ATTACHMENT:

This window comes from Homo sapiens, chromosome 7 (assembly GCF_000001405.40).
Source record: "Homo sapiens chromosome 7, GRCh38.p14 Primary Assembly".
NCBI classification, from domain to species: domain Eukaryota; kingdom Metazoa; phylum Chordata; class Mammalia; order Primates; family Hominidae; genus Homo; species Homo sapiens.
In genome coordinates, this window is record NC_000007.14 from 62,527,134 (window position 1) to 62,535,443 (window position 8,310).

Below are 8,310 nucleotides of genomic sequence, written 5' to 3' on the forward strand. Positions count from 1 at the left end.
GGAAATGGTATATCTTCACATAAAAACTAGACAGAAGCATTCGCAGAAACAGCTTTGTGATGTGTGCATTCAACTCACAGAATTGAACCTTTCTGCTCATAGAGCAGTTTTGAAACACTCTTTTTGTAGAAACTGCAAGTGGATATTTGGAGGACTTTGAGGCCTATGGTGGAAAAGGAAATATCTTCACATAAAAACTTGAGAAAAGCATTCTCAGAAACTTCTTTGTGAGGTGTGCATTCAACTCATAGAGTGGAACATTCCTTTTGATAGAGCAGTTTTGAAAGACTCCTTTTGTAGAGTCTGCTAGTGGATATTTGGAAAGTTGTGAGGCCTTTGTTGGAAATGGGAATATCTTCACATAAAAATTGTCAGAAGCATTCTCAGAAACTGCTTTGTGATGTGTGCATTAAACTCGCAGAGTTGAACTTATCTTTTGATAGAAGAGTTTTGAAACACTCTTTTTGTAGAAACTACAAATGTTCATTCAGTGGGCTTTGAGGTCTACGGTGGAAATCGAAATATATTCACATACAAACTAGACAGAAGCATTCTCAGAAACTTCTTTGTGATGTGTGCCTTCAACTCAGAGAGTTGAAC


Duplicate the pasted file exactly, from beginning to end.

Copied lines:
This window comes from Homo sapiens, chromosome 7 (assembly GCF_000001405.40).
Source record: "Homo sapiens chromosome 7, GRCh38.p14 Primary Assembly".
NCBI classification, from domain to species: domain Eukaryota; kingdom Metazoa; phylum Chordata; class Mammalia; order Primates; family Hominidae; genus Homo; species Homo sapiens.
In genome coordinates, this window is record NC_000007.14 from 62,527,134 (window position 1) to 62,535,443 (window position 8,310).

Below are 8,310 nucleotides of genomic sequence, written 5' to 3' on the forward strand. Positions count from 1 at the left end.
GGAAATGGTATATCTTCACATAAAAACTAGACAGAAGCATTCGCAGAAACAGCTTTGTGATGTGTGCATTCAACTCACAGAATTGAACCTTTCTGCTCATAGAGCAGTTTTGAAACACTCTTTTTGTAGAAACTGCAAGTGGATATTTGGAGGACTTTGAGGCCTATGGTGGAAAAGGAAATATCTTCACATAAAAACTTGAGAAAAGCATTCTCAGAAACTTCTTTGTGAGGTGTGCATTCAACTCATAGAGTGGAACATTCCTTTTGATAGAGCAGTTTTGAAAGACTCCTTTTGTAGAGTCTGCTAGTGGATATTTGGAAAGTTGTGAGGCCTTTGTTGGAAATGGGAATATCTTCACATAAAAATTGTCAGAAGCATTCTCAGAAACTGCTTTGTGATGTGTGCATTAAACTCGCAGAGTTGAACTTATCTTTTGATAGAAGAGTTTTGAAACACTCTTTTTGTAGAAACTACAAATGTTCATTCAGTGGGCTTTGAGGTCTACGGTGGAAATCGAAATATATTCACATACAAACTAGACAGAAGCATTCTCAGAAACTTCTTTGTGATGTGTGCCTTCAACTCAGAGAGTTGAAC